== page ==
What is Historical Memory? - Biases & Examples

Instructor: Artem Cheprasov

Artem has a doctor of veterinary medicine degree.

This lesson goes over the concept of history, the past, and historical memory. You'll also learn about numerous examples of how historical memory can be biased.

A Personal History

Is it possible for history to be recorded in more than one way even when looking at exactly the same event? The answer is a resounding yes. In fact, maybe you've had such an experience. Perhaps you recall that you beat your brother at a game of 21 when you were kids but he recalls that he actually beat you.

This is where the concept of historical memory and its associated (potential) biases come in.

Let's go over these concepts in this lesson.

History vs. the Past

Before we jump into the topic of historical memory we need to be clear about the concepts of history and the past. This will help you understand historical memory a bit better.

The past is the entire collection of absolutely everything that has ever happened anywhere in the universe prior to this moment. This could be wars, supernova explosions, your cousin Tim getting married, Brazil wining the FIFA World Cup, and Julius Caesar thinking about what he should eat for breakfast the day he got killed. All that is the past.

History is often used synonymously with the past but it should actually be distinguished from the past. History is the study, interpretation, and recording of past events and their recollections in a way that gives meaning to people.

That game of 21 you played with your brother is in the past. It is part of the past. Your interpretation of who won is a part of history.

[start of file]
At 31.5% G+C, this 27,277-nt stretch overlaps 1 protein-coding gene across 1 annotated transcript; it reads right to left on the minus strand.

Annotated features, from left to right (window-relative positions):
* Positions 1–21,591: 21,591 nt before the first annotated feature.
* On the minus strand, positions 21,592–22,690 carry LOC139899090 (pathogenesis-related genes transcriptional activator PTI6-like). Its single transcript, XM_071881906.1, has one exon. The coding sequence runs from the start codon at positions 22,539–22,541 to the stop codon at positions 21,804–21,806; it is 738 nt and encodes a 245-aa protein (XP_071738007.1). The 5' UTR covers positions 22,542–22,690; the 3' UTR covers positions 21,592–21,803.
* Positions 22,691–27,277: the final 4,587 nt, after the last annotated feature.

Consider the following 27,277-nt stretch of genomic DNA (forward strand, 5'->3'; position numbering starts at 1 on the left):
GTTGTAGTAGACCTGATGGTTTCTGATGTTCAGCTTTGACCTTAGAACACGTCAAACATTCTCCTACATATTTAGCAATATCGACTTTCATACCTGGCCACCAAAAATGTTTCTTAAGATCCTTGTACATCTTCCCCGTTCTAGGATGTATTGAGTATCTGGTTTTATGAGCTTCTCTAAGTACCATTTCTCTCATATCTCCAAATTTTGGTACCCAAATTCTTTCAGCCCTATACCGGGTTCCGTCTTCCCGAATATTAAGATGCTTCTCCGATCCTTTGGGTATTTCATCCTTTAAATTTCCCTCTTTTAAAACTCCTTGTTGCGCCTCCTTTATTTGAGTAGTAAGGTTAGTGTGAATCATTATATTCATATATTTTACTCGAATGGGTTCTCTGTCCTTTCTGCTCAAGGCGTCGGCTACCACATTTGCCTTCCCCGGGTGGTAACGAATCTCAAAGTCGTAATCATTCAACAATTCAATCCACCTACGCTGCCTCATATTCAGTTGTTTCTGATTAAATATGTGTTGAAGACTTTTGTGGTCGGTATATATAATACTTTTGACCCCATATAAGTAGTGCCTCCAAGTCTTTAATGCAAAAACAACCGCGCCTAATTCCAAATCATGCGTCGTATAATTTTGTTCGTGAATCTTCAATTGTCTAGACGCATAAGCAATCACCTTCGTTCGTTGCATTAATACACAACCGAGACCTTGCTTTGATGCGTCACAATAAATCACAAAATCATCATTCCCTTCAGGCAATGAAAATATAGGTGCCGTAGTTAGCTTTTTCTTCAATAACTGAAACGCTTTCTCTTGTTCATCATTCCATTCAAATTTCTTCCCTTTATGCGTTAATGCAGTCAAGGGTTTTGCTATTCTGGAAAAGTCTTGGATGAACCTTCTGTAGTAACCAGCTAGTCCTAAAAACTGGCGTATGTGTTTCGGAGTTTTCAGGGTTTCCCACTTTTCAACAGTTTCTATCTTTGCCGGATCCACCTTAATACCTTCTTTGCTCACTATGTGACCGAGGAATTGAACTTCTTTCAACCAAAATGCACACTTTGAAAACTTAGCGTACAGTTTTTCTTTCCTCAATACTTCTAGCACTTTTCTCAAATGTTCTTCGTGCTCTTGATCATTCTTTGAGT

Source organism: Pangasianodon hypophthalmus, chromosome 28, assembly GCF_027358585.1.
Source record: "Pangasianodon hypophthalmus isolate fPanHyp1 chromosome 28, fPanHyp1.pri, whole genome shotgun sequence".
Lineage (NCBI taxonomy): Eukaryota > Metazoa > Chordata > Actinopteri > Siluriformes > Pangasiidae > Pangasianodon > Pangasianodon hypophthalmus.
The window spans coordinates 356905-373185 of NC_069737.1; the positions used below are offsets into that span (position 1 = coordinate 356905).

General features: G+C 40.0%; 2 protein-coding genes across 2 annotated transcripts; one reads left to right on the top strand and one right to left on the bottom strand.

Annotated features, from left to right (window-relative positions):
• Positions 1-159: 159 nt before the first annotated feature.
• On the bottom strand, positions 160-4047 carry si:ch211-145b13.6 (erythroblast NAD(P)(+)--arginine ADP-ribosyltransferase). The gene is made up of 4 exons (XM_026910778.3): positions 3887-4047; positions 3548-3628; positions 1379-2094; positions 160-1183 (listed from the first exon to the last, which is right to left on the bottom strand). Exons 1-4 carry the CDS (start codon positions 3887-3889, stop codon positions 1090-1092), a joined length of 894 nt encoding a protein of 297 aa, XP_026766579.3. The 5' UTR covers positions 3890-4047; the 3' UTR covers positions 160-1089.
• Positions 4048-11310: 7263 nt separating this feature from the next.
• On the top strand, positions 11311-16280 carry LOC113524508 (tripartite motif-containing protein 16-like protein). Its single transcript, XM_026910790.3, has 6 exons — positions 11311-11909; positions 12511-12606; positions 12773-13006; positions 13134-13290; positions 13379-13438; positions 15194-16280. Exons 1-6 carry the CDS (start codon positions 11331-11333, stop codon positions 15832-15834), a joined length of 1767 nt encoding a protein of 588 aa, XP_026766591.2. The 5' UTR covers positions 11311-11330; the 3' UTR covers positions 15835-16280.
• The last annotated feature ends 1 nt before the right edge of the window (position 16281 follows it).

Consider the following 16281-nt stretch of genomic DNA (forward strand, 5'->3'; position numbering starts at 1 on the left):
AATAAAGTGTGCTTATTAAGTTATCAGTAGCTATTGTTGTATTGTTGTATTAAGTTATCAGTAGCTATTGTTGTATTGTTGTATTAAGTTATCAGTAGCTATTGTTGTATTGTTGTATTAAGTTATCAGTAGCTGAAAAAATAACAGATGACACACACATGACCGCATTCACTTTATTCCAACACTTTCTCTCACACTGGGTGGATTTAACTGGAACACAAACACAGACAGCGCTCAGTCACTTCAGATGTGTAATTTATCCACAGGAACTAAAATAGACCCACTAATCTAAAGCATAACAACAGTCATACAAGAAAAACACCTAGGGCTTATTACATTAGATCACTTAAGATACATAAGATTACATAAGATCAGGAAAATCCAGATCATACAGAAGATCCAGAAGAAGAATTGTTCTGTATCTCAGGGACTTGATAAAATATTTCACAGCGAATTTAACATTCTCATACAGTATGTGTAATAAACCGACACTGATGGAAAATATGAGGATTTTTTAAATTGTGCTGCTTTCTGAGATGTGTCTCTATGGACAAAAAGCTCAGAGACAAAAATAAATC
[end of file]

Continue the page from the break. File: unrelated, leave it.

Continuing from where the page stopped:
Historical Memory

Now that you can distinguish between the two, let's define the concept of historical memory. Historical memory refers to the way by which groups of people create and then identify with specific narratives about historical periods or events. Historical memory is sometimes also called collective memory or social memory and is a dependent upon things like:

  • Familial memory, which are memories that family's create and then pass down of their own experiences.
  • Religious memory, if a religious entity is an important entity when it comes to a group of people's storytelling and thus creation of memories.
  • National memory, which is like the official memory recognized by a nation.

Historical memories help form the social and political identities of groups of people and they can be changed with respect to present moments.

Examples of Biases

This is where the whole notion of bias in historical memory comes in. Historical memory is fluid because history is not the same thing as the past. History is the interpretation of the past and because it's an interpretation, the past can be skewed in a different light based on present moment and personal biases in time. These can later change and so history can be re-written and recalled differently once again.

For example, think of how differently Confederate statues are recalled by people in the U.S. For one group of people, those Confederate statues are tributes to fallen heroes or simply an acknowledgment of the past, good or bad. For others, their historical memory is very different. Those statues represent slavery and racism.

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